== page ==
The Google Pixel 2 XL is not perfect. It is not even the best Android smartphone when it comes to features and, arguably, design. But it perfectly embodies Google's approach of combining artificial intelligence (AI), software and hardware to create an overall experience that is greater than the sum of its parts.
The best example is the 12.2-megapixel rear camera. Unlike rivals that employ a dual-camera system to create the blurred background effect, or bokeh, the Google phone manages this with a single camera.
This Portrait Mode works by using a dual-pixel sensor set-up. The camera takes multiple images from each left and right pixel to create a depth map of the scene. This information is processed by the camera software to create the bokeh effect. Because it is software-based, Portrait Mode also works for the front camera when taking selfies.
However, the software is not infallible. Occasionally, it fails to distinguish between parts of a subject and the background, creating unintentionally hilarious effects. In addition, Portrait Mode can look exaggerated because it often blurs everything in the background to the same extent regardless of the actual physical distance. But overall, it looks dramatic and hence ideal for posting on social media.
For normal photography, the Pixel 2 XL impresses with its high dynamic range (HDR) feature that automatically produces a better picture from multiple shots. I was pleasantly surprised when it turned a photo backlit by a sunny sky from a potentially wasted shot into a good-looking image.
Images taken by the camera can be further analysed using the Google Lens feature within the Google Photos app. Currently exclusive to the Pixel phones, Lens picks out relevant information from photos, such as dates and contact information and gives you the choice to act on them with an appropriate app like the calendar or e-mail app.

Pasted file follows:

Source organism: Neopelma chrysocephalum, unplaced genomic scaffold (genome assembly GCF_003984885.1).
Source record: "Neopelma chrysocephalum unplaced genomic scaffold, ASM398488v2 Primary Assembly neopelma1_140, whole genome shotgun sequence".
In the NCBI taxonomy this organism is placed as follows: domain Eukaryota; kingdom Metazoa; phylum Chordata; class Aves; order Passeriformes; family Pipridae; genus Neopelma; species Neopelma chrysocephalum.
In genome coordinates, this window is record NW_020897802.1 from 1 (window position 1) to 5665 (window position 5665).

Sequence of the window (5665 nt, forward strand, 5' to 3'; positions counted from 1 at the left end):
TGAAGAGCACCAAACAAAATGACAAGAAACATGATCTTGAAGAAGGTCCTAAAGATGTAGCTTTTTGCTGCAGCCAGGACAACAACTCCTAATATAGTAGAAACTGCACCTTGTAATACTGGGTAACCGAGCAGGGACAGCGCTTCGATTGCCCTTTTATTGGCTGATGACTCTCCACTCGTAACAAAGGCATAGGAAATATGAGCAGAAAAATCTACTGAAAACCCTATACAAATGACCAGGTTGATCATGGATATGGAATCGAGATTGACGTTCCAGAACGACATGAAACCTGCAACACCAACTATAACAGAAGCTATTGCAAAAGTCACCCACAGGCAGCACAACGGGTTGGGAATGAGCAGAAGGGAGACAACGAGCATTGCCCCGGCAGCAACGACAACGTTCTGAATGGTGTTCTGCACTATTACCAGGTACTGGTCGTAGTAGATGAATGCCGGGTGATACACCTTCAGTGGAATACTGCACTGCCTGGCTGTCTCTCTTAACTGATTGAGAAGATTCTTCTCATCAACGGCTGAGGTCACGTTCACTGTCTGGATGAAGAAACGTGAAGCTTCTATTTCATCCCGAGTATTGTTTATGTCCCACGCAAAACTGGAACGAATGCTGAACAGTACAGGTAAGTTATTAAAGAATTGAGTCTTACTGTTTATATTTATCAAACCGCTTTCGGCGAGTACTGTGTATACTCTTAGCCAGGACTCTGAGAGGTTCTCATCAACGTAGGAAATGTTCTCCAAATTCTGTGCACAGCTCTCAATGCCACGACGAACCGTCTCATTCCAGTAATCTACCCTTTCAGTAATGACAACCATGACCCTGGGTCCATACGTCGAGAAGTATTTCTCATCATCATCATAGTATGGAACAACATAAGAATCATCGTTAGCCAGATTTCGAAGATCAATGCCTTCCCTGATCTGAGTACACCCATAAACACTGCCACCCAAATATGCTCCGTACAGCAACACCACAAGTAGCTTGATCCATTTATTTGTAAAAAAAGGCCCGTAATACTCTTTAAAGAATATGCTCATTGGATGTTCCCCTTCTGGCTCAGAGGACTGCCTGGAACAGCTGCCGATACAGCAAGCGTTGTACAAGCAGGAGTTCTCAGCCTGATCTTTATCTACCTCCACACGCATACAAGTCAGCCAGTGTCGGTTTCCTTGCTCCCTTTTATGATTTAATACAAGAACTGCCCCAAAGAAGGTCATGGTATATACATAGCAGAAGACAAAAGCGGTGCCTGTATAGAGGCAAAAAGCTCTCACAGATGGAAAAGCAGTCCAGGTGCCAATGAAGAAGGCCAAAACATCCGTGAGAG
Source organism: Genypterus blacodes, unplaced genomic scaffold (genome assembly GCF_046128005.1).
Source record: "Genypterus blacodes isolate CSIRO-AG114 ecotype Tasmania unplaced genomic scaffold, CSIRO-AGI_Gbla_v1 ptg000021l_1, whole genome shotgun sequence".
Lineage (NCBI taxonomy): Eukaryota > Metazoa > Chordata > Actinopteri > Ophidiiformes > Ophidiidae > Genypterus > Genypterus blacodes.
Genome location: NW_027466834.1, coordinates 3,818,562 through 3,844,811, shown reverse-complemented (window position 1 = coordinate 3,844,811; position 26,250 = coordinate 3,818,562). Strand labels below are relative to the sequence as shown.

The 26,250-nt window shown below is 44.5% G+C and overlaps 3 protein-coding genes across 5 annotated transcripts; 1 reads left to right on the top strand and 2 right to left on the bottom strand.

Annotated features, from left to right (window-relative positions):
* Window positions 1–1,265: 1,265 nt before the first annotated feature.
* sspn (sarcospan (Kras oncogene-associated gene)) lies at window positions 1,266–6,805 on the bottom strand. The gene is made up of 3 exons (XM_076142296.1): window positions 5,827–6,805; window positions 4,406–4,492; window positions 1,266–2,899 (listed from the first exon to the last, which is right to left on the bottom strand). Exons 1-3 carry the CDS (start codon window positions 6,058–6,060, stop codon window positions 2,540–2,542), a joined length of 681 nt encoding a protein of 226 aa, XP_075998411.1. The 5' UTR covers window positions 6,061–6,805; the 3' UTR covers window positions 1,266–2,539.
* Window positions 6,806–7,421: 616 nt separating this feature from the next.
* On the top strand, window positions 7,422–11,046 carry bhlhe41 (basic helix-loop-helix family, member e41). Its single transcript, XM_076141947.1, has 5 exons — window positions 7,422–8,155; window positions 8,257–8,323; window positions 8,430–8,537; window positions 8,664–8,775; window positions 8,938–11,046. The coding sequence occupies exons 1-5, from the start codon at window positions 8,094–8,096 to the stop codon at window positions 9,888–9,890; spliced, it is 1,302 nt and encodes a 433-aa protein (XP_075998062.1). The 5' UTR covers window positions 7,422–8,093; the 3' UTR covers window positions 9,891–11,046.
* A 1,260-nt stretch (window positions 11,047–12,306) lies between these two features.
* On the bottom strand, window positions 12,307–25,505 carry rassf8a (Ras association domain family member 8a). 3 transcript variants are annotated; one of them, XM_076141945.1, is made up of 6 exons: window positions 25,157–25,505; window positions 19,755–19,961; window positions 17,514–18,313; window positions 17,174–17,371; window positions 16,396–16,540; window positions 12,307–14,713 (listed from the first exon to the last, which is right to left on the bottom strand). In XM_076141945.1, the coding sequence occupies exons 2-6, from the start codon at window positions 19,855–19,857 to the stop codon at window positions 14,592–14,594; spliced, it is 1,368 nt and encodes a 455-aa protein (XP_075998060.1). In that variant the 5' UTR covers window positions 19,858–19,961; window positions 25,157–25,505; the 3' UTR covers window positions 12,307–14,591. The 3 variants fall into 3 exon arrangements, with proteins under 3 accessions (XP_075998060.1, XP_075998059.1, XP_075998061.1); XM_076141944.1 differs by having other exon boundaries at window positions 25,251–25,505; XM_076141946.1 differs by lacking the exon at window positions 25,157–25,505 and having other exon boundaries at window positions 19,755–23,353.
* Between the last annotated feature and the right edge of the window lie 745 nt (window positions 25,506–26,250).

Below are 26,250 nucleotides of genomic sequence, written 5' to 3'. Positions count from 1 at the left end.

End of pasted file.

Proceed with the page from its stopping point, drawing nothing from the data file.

The Pixel 2 XL does not have a near bezel-less screen like the ones on this year's premium smartphones. The top and bottom portions of the bezel can be excused by the presence of stereo, front-firing speakers, but the sides of the bezel are thicker than some mid-tier models. To be fair, the bezel, as well as the textured, sandpaper-like finish on its metal body (which incidentally rules out wireless charging), make the phone easy to hold.
Compared with a Samsung smartphone known for its saturated colours, the Pixel 2 XL's Oled (organic light-emitting display) screen looks less vibrant, but is probably closer to neutral. The screen has rounded corners and an always-on display mode to show the current time and notifications.
PRICE: Local pricing yet to be confirmed, US pricing starts at US$849 (S$1,148), excluding taxes
PROCESSOR: Qualcomm Snapdragon 835 (Quad-core 2.35GHz and Quad-core 1.9GHz)
DISPLAY: 6-inch, Quad HD P-Oled, 2,880 x 1,440 pixels, 538 ppi pixel density
OPERATING SYSTEM: Android Oreo 8.0
MEMORY: 64GB/128GB, 4GB RAM
CAMERA: 12.2MP, f/1.8 (rear); 8MP, f/2.4 (front)
BATTERY: Non-removable 3,520mAh
VALUE FOR MONEY: 3/5
BATTERY LIFE: 4/5
In addition, a Now Playing feature taps a built-in song database numbering in the tens of thousands to identify the title of a song playing in the background and shows it on the lock screen. Google says it works in airplane mode, when the phone is not connected online.
Taking a page from HTC, the sides of the Pixel 2 phones can be squeezed to trigger the Google Assistant. Dubbed Active Edge, this feature can also silence incoming calls, but it is a shame that Google, unlike HTC, does not let users configure the gesture for other uses.
Probably the most divisive thing about the Pixel 2 phones is the lack of a 3.5mm headphone jack. A USB Type-C to 3.5mm dongle is included, but it is inconvenient and likely to be misplaced.
The Pixel 2 XL runs on the latest Android Oreo 8.0 operating system, but with Google's own customisation, such as the search bar at the bottom. It runs very smoothly with its Qualcomm Snapdragon 835 processor. I could easily get over a day's usage without having to charge it. But it would probably be a stretch to make it last two days.
Google has produced a very good smartphone camera, which is probably what most mainstream users want. The firm has promised three years of software updates, which is longer than for any Android device in the market. Meanwhile, Google Assistant, available soon in Singapore English, is arguably more useful than competing assistant apps.
Singtel, Google's exclusive partner here, has not announced the local pricing yet. Note that only the Pixel 2 XL will be available in Singapore - the 5-inch Pixel 2 is not sold here. Pre-orders start from Nov 8 and the phone will be available at Singtel stores on Nov 15.
•Verdict: Like its predecessor, the latest Google Pixel is all about its excellent camera and smooth, Google-centric user experience. Its hardware and design are top-tier, but not best-in-class yet.